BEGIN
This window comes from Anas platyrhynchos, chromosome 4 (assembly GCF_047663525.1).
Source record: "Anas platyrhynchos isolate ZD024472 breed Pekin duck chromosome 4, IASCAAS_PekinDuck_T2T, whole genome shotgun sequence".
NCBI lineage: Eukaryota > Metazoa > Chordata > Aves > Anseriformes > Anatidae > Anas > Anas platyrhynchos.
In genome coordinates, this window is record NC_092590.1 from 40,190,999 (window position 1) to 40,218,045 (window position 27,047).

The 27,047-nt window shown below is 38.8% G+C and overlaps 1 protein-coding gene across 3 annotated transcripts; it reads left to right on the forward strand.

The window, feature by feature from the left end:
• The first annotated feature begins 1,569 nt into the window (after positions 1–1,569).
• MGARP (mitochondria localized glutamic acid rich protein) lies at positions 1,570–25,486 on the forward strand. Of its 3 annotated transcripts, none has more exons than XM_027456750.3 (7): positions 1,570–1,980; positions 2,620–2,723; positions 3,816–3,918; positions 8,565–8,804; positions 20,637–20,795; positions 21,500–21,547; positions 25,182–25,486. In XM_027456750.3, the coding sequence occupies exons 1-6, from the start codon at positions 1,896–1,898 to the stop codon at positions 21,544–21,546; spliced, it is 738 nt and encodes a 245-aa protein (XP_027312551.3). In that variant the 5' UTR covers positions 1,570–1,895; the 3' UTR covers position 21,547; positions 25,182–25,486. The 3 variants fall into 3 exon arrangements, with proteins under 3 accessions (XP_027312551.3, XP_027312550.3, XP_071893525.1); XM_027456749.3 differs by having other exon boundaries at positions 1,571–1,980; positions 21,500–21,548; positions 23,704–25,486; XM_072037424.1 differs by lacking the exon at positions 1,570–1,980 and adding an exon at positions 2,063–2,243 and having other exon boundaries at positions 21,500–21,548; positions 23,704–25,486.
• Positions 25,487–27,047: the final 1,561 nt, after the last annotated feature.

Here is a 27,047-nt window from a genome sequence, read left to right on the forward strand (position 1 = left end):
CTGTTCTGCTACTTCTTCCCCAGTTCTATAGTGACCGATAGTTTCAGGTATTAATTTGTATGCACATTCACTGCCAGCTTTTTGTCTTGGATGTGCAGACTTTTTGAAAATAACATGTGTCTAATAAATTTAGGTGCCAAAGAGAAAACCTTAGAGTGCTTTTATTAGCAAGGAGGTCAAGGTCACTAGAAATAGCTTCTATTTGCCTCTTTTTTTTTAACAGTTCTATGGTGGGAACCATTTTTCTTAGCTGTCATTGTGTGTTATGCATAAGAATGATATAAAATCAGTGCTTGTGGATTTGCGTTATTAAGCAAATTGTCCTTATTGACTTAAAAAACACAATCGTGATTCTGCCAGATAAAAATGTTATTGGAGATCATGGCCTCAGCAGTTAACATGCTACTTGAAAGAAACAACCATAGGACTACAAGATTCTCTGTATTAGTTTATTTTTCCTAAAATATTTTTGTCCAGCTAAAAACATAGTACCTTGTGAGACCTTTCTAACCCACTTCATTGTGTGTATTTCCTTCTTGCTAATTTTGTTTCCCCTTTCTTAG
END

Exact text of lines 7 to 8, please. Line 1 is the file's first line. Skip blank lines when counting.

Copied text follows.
• The first annotated feature begins 1,569 nt into the window (after positions 1–1,569).
• MGARP (mitochondria localized glutamic acid rich protein) lies at positions 1,570–25,486 on the forward strand. Of its 3 annotated transcripts, none has more exons than XM_027456750.3 (7): positions 1,570–1,980; positions 2,620–2,723; positions 3,816–3,918; positions 8,565–8,804; positions 20,637–20,795; positions 21,500–21,547; positions 25,182–25,486. In XM_027456750.3, the coding sequence occupies exons 1-6, from the start codon at positions 1,896–1,898 to the stop codon at positions 21,544–21,546; spliced, it is 738 nt and encodes a 245-aa protein (XP_027312551.3). In that variant the 5' UTR covers positions 1,570–1,895; the 3' UTR covers position 21,547; positions 25,182–25,486. The 3 variants fall into 3 exon arrangements, with proteins under 3 accessions (XP_027312551.3, XP_027312550.3, XP_071893525.1); XM_027456749.3 differs by having other exon boundaries at positions 1,571–1,980; positions 21,500–21,548; positions 23,704–25,486; XM_072037424.1 differs by lacking the exon at positions 1,570–1,980 and adding an exon at positions 2,063–2,243 and having other exon boundaries at positions 21,500–21,548; positions 23,704–25,486.